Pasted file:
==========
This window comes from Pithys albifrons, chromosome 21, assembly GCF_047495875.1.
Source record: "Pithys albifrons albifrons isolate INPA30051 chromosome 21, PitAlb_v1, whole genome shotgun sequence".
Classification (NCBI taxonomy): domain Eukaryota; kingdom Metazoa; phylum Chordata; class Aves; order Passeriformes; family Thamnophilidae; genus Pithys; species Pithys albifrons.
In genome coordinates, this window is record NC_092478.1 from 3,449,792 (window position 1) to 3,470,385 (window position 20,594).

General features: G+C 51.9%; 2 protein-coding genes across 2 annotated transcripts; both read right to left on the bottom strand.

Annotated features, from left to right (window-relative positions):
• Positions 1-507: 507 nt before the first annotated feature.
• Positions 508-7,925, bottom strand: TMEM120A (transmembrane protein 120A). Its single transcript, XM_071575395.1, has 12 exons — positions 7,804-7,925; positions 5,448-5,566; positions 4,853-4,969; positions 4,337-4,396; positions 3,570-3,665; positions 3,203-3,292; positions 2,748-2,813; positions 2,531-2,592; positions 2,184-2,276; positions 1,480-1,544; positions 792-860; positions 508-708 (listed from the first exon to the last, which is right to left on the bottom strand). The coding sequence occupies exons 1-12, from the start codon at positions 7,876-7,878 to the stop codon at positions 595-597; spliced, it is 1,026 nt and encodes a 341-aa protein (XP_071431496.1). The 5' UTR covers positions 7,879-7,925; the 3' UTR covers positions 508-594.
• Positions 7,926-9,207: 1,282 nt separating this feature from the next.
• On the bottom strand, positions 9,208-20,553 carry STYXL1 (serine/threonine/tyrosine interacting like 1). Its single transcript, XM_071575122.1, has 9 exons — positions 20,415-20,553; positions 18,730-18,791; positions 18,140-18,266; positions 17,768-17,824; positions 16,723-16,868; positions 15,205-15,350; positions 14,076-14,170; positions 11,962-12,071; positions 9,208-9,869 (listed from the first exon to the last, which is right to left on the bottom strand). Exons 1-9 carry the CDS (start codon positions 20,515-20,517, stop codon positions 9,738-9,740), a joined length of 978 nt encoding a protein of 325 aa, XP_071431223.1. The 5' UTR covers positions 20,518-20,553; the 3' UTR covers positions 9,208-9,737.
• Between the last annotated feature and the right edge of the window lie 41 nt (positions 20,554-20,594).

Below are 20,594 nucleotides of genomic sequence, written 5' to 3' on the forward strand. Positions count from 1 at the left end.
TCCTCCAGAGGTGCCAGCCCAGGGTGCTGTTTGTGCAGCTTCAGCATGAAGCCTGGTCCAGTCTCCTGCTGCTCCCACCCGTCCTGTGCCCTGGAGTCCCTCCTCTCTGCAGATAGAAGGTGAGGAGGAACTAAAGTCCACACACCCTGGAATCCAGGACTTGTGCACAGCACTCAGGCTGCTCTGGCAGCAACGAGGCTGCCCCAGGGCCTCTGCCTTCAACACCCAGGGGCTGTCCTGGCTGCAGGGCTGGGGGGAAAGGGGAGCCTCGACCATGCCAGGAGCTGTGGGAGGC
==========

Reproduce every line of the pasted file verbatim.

This window comes from Pithys albifrons, chromosome 21, assembly GCF_047495875.1.
Source record: "Pithys albifrons albifrons isolate INPA30051 chromosome 21, PitAlb_v1, whole genome shotgun sequence".
Classification (NCBI taxonomy): domain Eukaryota; kingdom Metazoa; phylum Chordata; class Aves; order Passeriformes; family Thamnophilidae; genus Pithys; species Pithys albifrons.
In genome coordinates, this window is record NC_092478.1 from 3,449,792 (window position 1) to 3,470,385 (window position 20,594).

General features: G+C 51.9%; 2 protein-coding genes across 2 annotated transcripts; both read right to left on the bottom strand.

Annotated features, from left to right (window-relative positions):
• Positions 1-507: 507 nt before the first annotated feature.
• Positions 508-7,925, bottom strand: TMEM120A (transmembrane protein 120A). Its single transcript, XM_071575395.1, has 12 exons — positions 7,804-7,925; positions 5,448-5,566; positions 4,853-4,969; positions 4,337-4,396; positions 3,570-3,665; positions 3,203-3,292; positions 2,748-2,813; positions 2,531-2,592; positions 2,184-2,276; positions 1,480-1,544; positions 792-860; positions 508-708 (listed from the first exon to the last, which is right to left on the bottom strand). The coding sequence occupies exons 1-12, from the start codon at positions 7,876-7,878 to the stop codon at positions 595-597; spliced, it is 1,026 nt and encodes a 341-aa protein (XP_071431496.1). The 5' UTR covers positions 7,879-7,925; the 3' UTR covers positions 508-594.
• Positions 7,926-9,207: 1,282 nt separating this feature from the next.
• On the bottom strand, positions 9,208-20,553 carry STYXL1 (serine/threonine/tyrosine interacting like 1). Its single transcript, XM_071575122.1, has 9 exons — positions 20,415-20,553; positions 18,730-18,791; positions 18,140-18,266; positions 17,768-17,824; positions 16,723-16,868; positions 15,205-15,350; positions 14,076-14,170; positions 11,962-12,071; positions 9,208-9,869 (listed from the first exon to the last, which is right to left on the bottom strand). Exons 1-9 carry the CDS (start codon positions 20,515-20,517, stop codon positions 9,738-9,740), a joined length of 978 nt encoding a protein of 325 aa, XP_071431223.1. The 5' UTR covers positions 20,518-20,553; the 3' UTR covers positions 9,208-9,737.
• Between the last annotated feature and the right edge of the window lie 41 nt (positions 20,554-20,594).

Below are 20,594 nucleotides of genomic sequence, written 5' to 3' on the forward strand. Positions count from 1 at the left end.
TCCTCCAGAGGTGCCAGCCCAGGGTGCTGTTTGTGCAGCTTCAGCATGAAGCCTGGTCCAGTCTCCTGCTGCTCCCACCCGTCCTGTGCCCTGGAGTCCCTCCTCTCTGCAGATAGAAGGTGAGGAGGAACTAAAGTCCACACACCCTGGAATCCAGGACTTGTGCACAGCACTCAGGCTGCTCTGGCAGCAACGAGGCTGCCCCAGGGCCTCTGCCTTCAACACCCAGGGGCTGTCCTGGCTGCAGGGCTGGGGGGAAAGGGGAGCCTCGACCATGCCAGGAGCTGTGGGAGGC